Civil Society: towards common strategy
A conference organized by the National Platform of the Eastern Partnership Civil Society Forum on “The role and place of civil society in the Strategy of the Future” was held in Minsk on 11-12 April.
The event was attended by representatives of several non-governmental organizations of Belarus, heads and leaders of social movements, as well as experts of research institutes. The conference adopted four resolutions and, in particular, the National Strategy "We are one people!"
The special feature of the conference is its incorporation into the international platform of the Civil Society Forum, implying its legitimacy inside Belarus and also on the political arena of the Eastern Partnership Programme (it embraces 6 former Soviet countries) with access to the EU institutions. In the past there were no civil society institutions in Belarus with broad international legitimacy. The established dialogue with the political party (BNF) and movements ("For Freedom", "Tell the truth!") additionally strengthens this platform.
Recalling the adopted by the National Coordinating Council of the Democratic Forces on 11 April de facto ultimatum to the authorities about the conditions of participation of the opposition parties in election campaigns (see comment above), one can assume the configuration of the potential participants of the future negotiations between the government and the democratic forces (political parties and NGOs).
One of the sides in this configuration at this point is the largest political block (the National Council), which has already put forward harsh political demands. On the other side, there are Belarusian NGOs joined around the National Platform of the Civil Society Forum, with international support guaranteed by the “Eastern Partnership”, they proposed to the authorities and to the society as a whole to join a nation-wide discussion regarding the most pressing issues of political and public life, such as elections, activities of NGOs, geopolitical development strategy of the country.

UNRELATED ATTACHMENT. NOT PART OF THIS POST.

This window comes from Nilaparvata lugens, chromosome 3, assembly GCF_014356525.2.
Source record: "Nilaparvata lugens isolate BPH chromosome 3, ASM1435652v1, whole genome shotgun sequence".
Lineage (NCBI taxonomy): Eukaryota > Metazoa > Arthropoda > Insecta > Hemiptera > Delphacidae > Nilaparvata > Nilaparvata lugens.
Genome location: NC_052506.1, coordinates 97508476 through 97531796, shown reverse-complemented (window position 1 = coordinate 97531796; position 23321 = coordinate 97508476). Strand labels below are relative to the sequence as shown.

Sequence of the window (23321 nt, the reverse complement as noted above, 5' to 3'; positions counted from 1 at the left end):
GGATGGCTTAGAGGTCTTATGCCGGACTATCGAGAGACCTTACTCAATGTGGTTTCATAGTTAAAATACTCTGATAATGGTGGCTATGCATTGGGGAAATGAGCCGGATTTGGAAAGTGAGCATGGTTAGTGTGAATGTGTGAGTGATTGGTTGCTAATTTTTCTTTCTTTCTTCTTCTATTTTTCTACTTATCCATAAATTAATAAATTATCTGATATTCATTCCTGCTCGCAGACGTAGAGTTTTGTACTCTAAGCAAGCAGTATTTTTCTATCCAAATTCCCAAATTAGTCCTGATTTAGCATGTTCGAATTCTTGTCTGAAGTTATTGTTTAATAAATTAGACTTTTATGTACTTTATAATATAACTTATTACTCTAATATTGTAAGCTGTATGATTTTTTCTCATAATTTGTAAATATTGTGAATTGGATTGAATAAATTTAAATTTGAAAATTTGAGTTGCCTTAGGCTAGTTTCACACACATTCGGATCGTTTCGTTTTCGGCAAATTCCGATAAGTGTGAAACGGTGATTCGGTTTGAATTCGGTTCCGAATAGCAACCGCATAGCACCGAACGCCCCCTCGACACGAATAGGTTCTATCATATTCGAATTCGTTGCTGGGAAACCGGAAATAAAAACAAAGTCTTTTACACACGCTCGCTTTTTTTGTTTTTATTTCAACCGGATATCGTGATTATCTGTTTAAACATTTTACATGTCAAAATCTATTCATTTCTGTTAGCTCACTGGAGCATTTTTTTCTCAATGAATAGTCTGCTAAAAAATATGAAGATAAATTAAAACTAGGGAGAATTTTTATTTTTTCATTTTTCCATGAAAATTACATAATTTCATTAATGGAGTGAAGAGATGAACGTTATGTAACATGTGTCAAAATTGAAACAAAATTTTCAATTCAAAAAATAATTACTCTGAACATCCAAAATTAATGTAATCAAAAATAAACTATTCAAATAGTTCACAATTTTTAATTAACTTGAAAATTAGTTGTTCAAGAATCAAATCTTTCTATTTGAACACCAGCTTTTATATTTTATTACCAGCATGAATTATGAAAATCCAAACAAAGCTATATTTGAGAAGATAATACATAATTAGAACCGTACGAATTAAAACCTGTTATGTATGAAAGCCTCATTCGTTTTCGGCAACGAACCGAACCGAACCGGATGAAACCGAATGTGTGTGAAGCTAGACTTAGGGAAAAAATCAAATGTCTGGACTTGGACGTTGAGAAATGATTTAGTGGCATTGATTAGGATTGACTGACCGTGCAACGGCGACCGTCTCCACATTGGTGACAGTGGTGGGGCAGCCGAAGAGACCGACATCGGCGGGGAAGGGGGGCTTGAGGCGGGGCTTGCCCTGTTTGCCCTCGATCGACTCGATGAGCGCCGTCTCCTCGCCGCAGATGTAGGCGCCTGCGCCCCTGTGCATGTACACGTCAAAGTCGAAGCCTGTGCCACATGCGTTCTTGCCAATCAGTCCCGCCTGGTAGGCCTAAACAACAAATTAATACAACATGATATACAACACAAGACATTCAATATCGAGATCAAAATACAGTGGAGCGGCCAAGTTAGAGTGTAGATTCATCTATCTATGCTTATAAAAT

The weak point of this configuration is that the representatives of political and civil society coalitions (the National Committee and the National Forum) have not yet agreed on a joint statement, which would be the best case scenario. However, the participation of the members of the National Committee and of the National Forum in the conference gives grounds to hope for future joint efforts of politicians and civil society representatives.
It is also important not to forget that the interests of political parties and civil society differ significantly at the moment. De facto, political party leaders consider it essential to maintain permanent conflict with the authorities for the survival of their institutions, while part of the civil society included in the National Platform, considers dialogue as means for survival. At the same time, the authorities consider both, political parties and civil society as having zero political force and they are not willing to start a dialogue with any of them. Today the authorities need the opposition to justify the existing problems, and to blame for the economic or policy failures.
Last week, Belarusian Foreign Minister Makei participated in the foreign ministers’ meeting of the Eastern Partnership and Visegrad Group initiative hosted by Warsaw. The Belarusian FM emphasized Belarus' interest in cooperation in the transport sector, which could be due to Belarus’ desire to export electricity surplus after Belarus finished construction of the nuclear power plant in Ostrovets. Minsk expressed concerns about Warsaw’s stance on the Belarusian NPP, as it refused to buy electricity from Belarus and supported Vilnius’ protest on this issue. Following accusations by the Belarusian leadership and the state media against western states, including Poland, of training "nationalist militants", Minsk did not agree on the visit of the European Parliament deputies from Lithuania and Germany to Belarus and to the NPP construction site near Ostrovets in particular. In addition, the Belarusian authorities have stepped up efforts to enforce education in Russian in Polish-language schools in Grodno and Vaukavysk. Should a rift in Belarusian-Polish relations persist, the Belarusian authorities are likely to step up the pressure on the Polish-speaking minority in Belarus.